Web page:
MPs launch new inquiry on Northern Ireland’s path to net zero

Barriers to Northern Ireland reaching its decarbonisation goals are to be examined by MPs.

The Northern Ireland Affairs Committee at Westminster has announced a new inquiry in the wake of COP28, due to concern that renewable energy expansion in NI has stalled.

To contribute to the UK 2050 net-zero pledge, Northern Ireland has a goal of generating 80% of its energy from renewable sources by 2030. Currently, renewables contribute about half of Northern Ireland’s energy demand.

The chair of the Northern Ireland Affairs Committee, Sir Robert Buckland MP, warned that time is “running out” for delivering on the UK’s net-zero targets. “It is vitally important that every part of the UK contributes to upholding our obligations both internationally and to the planet. Yet it is clear that we still have a way to go,” he said.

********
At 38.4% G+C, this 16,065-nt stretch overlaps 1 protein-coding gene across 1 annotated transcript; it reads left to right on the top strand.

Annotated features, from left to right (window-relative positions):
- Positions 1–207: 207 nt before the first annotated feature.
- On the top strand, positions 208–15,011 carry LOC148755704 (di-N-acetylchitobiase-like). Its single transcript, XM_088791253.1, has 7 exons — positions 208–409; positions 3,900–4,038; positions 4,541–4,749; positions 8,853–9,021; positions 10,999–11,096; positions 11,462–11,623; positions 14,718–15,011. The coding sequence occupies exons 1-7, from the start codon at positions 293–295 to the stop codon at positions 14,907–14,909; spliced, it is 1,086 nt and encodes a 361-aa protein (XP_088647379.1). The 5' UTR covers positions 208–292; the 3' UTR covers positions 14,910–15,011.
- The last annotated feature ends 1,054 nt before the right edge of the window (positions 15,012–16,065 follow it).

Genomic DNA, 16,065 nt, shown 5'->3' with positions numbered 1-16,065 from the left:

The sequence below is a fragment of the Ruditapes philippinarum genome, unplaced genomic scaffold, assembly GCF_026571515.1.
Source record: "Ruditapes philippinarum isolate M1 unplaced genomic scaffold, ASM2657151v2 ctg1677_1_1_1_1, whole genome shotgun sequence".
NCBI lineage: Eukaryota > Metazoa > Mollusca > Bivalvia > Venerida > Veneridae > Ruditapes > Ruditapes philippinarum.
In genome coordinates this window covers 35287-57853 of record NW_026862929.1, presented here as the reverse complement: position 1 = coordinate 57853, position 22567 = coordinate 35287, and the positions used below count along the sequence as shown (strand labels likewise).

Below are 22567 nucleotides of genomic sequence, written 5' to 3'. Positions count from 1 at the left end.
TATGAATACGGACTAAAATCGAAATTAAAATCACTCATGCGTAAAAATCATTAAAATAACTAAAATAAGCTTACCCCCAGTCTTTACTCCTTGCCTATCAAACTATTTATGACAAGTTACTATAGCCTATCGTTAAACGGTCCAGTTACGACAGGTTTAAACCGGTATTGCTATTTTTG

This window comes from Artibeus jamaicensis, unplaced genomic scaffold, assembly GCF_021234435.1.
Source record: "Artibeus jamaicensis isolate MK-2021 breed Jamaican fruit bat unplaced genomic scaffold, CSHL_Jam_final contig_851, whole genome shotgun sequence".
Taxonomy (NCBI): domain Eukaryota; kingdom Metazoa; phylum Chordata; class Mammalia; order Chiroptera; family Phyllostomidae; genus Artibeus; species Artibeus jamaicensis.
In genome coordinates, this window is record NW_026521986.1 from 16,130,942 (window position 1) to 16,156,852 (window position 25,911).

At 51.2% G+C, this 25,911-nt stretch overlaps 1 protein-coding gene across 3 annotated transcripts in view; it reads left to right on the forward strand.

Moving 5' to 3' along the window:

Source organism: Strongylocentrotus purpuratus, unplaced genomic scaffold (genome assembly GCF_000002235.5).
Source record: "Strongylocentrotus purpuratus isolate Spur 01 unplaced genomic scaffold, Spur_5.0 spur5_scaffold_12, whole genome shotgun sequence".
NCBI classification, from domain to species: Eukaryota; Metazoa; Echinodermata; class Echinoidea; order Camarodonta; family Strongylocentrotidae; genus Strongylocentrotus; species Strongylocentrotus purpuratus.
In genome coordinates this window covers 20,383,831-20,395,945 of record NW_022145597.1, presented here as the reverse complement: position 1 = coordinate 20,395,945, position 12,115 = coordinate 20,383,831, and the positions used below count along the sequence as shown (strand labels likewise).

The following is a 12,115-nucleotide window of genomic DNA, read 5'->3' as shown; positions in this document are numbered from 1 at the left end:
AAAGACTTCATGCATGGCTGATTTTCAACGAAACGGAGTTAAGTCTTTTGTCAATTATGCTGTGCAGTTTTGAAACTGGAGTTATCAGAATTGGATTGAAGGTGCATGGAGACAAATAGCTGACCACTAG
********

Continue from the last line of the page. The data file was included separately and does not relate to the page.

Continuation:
“With the anticipated announcement next year on Northern Ireland’s plans to support renewable electricity generation, this inquiry is a timely examination of what needs to change to ensure Northern Ireland is on track to meet its goals.”

A new renewables support scheme is expected to be launched in the new year, dependent on the return of a power-sharing government. The committee is seeking evidence on a number of issues including investment, the shared electricity market on the island of Ireland and grid capacity. It will also consider how a green energy discount for investors could impact energy bills.

Evidence can be submitted until 25 January 2024.

Read the full article here.

Wind turbine sunset

Photography by Pedro Cunha on Unsplash